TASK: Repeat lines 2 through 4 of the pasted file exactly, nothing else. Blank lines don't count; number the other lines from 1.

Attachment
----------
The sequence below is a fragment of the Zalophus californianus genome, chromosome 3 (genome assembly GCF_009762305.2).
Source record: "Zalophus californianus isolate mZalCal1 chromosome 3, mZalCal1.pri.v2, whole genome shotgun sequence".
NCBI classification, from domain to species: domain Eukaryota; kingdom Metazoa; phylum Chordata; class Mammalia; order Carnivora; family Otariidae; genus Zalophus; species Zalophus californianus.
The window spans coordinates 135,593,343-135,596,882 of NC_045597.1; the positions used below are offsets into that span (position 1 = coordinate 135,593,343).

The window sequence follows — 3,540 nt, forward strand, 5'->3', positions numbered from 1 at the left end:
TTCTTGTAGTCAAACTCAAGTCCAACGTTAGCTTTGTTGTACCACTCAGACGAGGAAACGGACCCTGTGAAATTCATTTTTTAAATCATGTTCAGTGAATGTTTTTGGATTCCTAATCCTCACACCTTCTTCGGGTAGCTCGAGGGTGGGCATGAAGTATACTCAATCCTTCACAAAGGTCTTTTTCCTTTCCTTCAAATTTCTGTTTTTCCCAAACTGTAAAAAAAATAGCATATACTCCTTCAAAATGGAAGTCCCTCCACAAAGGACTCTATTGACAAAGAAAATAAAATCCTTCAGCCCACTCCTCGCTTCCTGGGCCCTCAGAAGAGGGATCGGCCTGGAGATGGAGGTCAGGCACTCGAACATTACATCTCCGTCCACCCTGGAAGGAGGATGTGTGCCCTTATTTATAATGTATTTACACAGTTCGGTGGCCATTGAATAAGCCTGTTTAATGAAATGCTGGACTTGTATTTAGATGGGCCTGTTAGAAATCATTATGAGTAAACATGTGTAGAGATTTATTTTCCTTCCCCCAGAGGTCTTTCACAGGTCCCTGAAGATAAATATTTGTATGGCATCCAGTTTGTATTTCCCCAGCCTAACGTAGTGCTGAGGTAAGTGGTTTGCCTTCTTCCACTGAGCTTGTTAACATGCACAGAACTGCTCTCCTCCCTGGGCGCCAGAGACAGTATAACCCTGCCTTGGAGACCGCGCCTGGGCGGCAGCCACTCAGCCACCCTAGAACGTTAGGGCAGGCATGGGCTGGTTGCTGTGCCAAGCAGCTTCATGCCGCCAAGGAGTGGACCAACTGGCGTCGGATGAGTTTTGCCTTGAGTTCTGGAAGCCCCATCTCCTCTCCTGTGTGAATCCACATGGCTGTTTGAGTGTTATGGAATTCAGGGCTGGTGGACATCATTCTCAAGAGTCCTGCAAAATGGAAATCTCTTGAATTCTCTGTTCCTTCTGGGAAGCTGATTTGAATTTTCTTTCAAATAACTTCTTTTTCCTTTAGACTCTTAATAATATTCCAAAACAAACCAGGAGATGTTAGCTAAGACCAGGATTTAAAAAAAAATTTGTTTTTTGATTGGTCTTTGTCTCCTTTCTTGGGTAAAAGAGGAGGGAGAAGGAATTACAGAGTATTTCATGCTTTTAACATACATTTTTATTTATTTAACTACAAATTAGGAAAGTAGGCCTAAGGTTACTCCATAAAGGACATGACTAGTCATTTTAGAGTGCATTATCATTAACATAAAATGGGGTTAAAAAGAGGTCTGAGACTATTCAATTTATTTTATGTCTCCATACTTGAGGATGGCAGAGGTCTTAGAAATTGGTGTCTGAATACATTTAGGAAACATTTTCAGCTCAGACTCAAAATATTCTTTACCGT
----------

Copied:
Source record: "Zalophus californianus isolate mZalCal1 chromosome 3, mZalCal1.pri.v2, whole genome shotgun sequence".
NCBI classification, from domain to species: domain Eukaryota; kingdom Metazoa; phylum Chordata; class Mammalia; order Carnivora; family Otariidae; genus Zalophus; species Zalophus californianus.
The window spans coordinates 135,593,343-135,596,882 of NC_045597.1; the positions used below are offsets into that span (position 1 = coordinate 135,593,343).